Today’s entries both happen to be food items, but the only thing that links them in my mind is that they both begin with the letter “A”.
Thanks in no small part to my father, I became a fan of Asian food in my earliest childhood: He loved the Chinese cuisine, and dining out at his favorite Chinese restaurants is one of my earliest distinct culinary memories. A meal at a Chinese restaurant was always a special treat, which brought with it a sense of the exotic, in the food itself as much as the restaurant(s)’ interior decoration (and of course the “strange” look of the waiters), which in turn, very early on, made me aware that not all of the world is like the place I happened to call my home, and thus raised my curiosity about foreign countries and cultures.
Thanks to this and another, equally formative food experience in my early childhood (to which we’ll be getting in a later post), I also developed, very early on, a taste for tangy or even spicy food: As a child, I wouldn’t have wanted to have Asian food every day (just yet) — besides, it would have lost its character as a special, exotic treat that way — but I had a firm sense of my preferences.
Some years later, the first Indian, Thai, Indonesian, and (a bit later yet) Vietnamese restaurants opened in my city, and I discovered not merely one, but even several other culinary worlds that, over time, I came to love even better than Chinese food; chiefly because many dishes from these cuisines are based on curry, peanuts, coconut milk, lemongrass or a combination of these, all of which are among my favorite ingredients. Concurrently, I (of course) also developed a liking for Chai, which contains many of the spices that are also used in making curry … and again for similar reasons, Christmas tea in December.
This photo was taken many years ago, with a friend (on my right) at the “cooking class” (“Instruction in the Culinary Arts” or some such was the official title) that was offered — for credit! — specifically to non-Hotel School students by Cornell University’s School of Hotel Administration … which enriched my kitchen — to this day –, inter alia, by a professional grade chef’s knife (similar to the one wielded by my friend in the picture), a copy of Sarah Labensky’s and Alan Hause’s On Cooking, and a neat recipe collecting, including one recipe with instructions for making curry from scratch. (Which I haven’t actually used in a long time, chiefly due to laziness and because there are so many darned great curry mixes to be had from specialty shops out there these days, but it’s still great fun if you have the time.)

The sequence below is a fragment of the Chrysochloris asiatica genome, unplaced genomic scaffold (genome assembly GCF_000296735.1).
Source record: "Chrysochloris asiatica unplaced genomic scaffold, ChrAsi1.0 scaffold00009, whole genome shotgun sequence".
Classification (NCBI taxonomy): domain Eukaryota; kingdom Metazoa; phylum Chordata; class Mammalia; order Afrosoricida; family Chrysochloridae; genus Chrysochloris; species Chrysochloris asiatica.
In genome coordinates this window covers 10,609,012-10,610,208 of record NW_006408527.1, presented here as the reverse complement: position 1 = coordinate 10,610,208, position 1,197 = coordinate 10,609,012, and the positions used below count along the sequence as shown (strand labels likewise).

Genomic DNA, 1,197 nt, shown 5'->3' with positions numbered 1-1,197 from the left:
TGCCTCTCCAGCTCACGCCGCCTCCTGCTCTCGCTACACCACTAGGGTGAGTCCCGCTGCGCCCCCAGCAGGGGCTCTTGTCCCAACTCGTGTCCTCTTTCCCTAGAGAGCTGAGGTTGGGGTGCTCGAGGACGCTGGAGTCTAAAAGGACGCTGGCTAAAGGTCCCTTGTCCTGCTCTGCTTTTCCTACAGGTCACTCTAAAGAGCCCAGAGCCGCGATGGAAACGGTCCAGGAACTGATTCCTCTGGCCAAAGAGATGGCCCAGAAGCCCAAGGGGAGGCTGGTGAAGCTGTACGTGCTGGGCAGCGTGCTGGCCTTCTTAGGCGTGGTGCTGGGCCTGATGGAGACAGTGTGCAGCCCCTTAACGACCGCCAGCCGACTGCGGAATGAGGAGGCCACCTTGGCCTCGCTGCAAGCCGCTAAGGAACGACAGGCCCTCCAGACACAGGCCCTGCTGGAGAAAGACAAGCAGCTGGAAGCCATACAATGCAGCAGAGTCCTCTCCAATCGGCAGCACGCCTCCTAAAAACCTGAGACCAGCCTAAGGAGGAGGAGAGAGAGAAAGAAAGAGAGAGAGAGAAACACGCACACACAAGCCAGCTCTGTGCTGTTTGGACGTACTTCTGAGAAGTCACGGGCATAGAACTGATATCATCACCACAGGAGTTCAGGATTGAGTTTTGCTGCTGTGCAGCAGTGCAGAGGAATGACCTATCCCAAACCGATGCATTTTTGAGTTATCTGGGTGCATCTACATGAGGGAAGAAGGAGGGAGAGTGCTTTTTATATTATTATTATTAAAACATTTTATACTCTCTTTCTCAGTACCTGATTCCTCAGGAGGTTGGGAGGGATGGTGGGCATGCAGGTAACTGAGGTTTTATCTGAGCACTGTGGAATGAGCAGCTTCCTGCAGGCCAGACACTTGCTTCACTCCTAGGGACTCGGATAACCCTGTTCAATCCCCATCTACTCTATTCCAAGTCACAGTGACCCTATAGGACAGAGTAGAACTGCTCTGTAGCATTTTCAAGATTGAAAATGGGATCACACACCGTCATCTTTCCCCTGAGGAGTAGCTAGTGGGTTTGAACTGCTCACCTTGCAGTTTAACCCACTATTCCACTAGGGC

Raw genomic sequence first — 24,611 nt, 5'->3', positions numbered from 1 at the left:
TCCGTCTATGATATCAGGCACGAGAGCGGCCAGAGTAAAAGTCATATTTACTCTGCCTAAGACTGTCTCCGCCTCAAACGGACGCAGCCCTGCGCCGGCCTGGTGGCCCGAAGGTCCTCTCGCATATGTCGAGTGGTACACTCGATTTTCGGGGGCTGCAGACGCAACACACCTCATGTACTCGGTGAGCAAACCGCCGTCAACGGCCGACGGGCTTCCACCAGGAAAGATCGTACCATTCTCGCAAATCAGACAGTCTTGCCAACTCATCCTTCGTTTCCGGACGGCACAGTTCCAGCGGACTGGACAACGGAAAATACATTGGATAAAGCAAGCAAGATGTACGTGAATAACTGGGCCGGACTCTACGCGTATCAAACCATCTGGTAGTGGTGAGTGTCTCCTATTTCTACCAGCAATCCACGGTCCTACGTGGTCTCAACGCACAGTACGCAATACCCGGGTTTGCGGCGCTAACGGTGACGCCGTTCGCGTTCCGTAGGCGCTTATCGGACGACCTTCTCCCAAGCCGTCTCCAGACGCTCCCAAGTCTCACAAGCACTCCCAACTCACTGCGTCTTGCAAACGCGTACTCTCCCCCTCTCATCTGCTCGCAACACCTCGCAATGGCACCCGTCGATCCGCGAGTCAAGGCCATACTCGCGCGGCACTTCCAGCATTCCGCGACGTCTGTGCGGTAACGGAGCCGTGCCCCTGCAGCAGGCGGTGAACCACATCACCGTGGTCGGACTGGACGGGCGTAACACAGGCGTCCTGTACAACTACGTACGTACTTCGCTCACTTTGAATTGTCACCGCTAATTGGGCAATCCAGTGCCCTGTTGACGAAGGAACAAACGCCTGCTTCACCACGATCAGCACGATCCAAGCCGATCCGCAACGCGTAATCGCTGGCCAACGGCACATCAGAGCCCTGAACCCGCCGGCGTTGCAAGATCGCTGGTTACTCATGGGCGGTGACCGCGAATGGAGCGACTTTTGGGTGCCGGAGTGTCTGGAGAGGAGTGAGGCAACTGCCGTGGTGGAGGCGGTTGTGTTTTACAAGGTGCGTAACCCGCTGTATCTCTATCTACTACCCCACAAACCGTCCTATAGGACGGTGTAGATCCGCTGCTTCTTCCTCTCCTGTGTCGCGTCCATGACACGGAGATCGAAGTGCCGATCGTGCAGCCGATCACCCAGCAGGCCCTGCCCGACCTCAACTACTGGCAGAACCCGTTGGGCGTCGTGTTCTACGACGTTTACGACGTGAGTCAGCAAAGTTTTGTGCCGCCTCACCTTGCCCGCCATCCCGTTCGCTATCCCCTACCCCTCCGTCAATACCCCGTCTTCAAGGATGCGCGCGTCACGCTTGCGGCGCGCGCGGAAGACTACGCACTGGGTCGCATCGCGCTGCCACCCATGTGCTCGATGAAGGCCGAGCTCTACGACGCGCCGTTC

(Note: All photos in this section of the post except — obviously — this last one are mine.)
… aka jello. My friends from the BookLikes community won’t be surprised to see this particular entry: During the 2018 edition of our holiday-themed reading and lifestyle game, 24 Festive Tasks, we had one task that read:
The coloring of the “horse of a different color” in the movie version of The Wizard of Oz was created by rubbing the horse’s fur with jello. What’s the weirdest use of jello you’ve ever come across?
The images adorning the resulting blog posts. taken together, made for a minor gross-out fest, while thanks to some of the contributors’ memories and / or aptitude in using Google to maximum effect we also learned that, apparently, you can use jello / gelatin to dye you hair, remove used oil from your deep fryer, or make finger paint or lip gloss.
In lieu of many of the images posted at the time, let me just share one here, with the author’s (BrokenTune’s) associated comments — which very much mirror my own feelings, too:
In fairness, I’ll own that as a kid I actually liked this stuff:
… it wobbled, was brightly colored and tasted of sugar and of whatever artificial flavoring had been added — but never in my life would it have occurred to me that this was actually based on the same thing as aspic (namely, gelatin), which I hated with a passion even as a child. Which, in turn, only goes to show what a difference looks and a sugary taste can make to a kid, I guess!
Aspic, though … nope. Just — no. Now more than ever.